I can't count on my Starbuck's access to wifi working, so I have to go to Panera when on the road, their wifi is, well, free!

It takes a lot of work to filter through all these ideas. An idea does not have to be new to be counted, re-inventing things works out very well. Starbucks hasn't sold Venti tumblers for a while and when they do, it's sparatic.

The drinking chocolate was not just hot chocolate reformulated. It is a completely different beverage involving a blend of five different chocolates steamed up. This appealed to a much wider audience and that is another thing that must be kept in mind.

The MSI site is also for partners who want to make change. Some ideas are for the baristas and some are used to help the customer. They should very well be included.

And why shouldn't ideas that are from other places or countries be incorporated? These ideas are new to Starbucks and as such should count.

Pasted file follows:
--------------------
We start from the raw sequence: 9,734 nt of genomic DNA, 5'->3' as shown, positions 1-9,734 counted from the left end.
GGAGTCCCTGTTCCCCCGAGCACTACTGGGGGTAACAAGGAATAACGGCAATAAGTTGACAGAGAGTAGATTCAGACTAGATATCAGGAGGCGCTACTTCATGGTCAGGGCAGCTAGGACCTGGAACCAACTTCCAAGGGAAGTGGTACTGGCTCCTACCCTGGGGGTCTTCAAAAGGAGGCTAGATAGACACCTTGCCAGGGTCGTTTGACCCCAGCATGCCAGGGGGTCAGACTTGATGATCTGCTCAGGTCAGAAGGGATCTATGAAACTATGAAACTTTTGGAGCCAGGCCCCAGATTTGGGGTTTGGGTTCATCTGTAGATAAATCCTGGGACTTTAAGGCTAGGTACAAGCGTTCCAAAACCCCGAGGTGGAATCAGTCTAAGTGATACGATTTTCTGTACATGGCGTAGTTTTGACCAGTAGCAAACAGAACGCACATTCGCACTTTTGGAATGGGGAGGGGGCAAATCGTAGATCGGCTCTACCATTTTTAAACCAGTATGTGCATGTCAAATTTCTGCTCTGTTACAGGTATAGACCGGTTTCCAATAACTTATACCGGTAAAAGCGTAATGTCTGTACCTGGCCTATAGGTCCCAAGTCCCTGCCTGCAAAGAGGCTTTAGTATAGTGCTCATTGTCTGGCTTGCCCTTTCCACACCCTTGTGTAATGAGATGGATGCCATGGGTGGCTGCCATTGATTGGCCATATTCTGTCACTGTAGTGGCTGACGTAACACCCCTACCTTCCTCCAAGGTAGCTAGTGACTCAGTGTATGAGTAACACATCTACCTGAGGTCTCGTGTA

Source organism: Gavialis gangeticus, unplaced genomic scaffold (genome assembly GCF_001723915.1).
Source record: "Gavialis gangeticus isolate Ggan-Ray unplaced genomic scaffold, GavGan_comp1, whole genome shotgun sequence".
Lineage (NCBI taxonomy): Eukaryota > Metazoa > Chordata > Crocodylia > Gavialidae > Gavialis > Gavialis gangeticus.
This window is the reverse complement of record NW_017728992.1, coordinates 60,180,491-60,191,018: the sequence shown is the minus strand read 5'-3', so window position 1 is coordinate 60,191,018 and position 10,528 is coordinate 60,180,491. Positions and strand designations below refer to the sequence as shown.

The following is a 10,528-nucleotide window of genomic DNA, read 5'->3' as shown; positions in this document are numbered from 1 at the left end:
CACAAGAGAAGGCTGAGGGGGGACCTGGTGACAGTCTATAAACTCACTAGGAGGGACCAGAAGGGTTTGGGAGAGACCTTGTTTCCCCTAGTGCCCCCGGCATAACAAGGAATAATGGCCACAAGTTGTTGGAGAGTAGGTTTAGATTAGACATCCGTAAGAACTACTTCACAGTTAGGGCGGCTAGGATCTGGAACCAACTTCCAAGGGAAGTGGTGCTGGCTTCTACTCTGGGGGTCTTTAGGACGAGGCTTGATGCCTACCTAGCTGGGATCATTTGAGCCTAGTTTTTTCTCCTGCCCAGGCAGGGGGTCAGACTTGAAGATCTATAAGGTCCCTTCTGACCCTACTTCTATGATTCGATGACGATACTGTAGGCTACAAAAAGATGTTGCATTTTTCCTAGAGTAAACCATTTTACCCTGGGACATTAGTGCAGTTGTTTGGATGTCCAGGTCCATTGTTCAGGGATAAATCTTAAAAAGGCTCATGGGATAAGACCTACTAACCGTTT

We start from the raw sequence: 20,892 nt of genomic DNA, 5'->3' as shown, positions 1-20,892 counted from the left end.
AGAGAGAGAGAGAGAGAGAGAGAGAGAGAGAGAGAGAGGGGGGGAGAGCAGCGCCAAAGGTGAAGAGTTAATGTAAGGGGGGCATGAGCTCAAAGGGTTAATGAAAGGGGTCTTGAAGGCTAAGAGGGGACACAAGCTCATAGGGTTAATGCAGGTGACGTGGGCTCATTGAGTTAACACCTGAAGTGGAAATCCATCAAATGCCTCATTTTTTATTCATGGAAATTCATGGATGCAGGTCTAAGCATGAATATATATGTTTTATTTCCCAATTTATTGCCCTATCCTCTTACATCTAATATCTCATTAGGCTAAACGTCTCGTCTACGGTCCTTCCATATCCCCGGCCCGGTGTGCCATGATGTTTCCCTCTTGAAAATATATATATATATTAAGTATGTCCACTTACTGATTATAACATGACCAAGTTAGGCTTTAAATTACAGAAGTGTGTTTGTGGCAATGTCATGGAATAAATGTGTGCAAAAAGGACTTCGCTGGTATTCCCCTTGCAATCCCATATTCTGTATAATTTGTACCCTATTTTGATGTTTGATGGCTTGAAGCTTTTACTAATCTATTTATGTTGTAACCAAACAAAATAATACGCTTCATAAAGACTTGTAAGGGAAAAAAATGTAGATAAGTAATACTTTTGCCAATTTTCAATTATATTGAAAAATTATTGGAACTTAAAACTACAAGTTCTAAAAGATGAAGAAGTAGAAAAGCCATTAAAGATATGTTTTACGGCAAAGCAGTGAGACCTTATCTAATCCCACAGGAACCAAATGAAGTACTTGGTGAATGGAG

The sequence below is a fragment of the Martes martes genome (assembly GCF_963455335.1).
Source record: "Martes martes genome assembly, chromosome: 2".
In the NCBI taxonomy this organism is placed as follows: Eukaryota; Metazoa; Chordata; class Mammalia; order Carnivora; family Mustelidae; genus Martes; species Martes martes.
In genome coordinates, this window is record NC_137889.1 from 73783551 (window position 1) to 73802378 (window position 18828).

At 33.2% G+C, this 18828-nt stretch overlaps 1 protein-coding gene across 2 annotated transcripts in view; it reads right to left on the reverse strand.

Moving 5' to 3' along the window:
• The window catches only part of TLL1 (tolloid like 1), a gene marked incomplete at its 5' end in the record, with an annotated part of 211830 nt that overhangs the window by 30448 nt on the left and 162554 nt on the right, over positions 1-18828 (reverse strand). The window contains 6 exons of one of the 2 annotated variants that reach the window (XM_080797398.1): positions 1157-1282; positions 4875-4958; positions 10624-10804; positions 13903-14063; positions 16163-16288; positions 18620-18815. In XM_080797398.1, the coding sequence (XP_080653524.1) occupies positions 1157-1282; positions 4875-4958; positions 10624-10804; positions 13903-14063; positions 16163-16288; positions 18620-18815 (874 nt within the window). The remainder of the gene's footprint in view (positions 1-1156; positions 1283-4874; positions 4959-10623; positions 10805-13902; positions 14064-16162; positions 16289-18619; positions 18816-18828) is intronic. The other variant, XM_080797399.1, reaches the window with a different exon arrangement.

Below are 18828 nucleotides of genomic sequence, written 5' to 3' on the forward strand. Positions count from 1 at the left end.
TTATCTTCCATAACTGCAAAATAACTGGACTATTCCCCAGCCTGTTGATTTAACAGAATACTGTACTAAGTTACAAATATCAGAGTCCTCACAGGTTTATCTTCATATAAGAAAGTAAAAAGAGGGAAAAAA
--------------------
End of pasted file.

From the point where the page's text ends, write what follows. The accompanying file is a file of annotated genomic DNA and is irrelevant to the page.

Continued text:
When Businesses create an expanded Complaint/Comment Network (whether electronic, internet based, or physical through complaint cards) that does not mean that all ideas implemented will be solely Generated from comments/complaints, or solely from Business's management;

i.e. If Starbucks implemented an idea that management had an mind, and then a customer proposed it, Starbucks could state that it is actually satisfying customer needs by implementing their ideas; think of it that way, if starbucks states that only 6 of the ideas implemented are customer generated, and the rest are management generated, that starbucks was PRO ACTIVE, and is being modest by claiming they caught the ideas from consumer comments;

in the end of the day, Business is all about selling, whether an idea, a feeling, a service, or a product; Starbucks has all the right to promote its website by attributing idea implementation/idea generation'source being the customer.

it is called Customer Emotional Innovation: "Making the consumer feel good by capitalizing on his Emotional involvement".

your argument could stand under the following topic: "is it ethical/unethical that starbucks twists facts, eventhough it has the right to do so?


My personal opinion: Way to go Starbucks, at least they are Implementing good/cost effective, strategies to communicate and build a bridge between Customer Satisfaction, and customer Expectation.

(www.lebmarketers.com)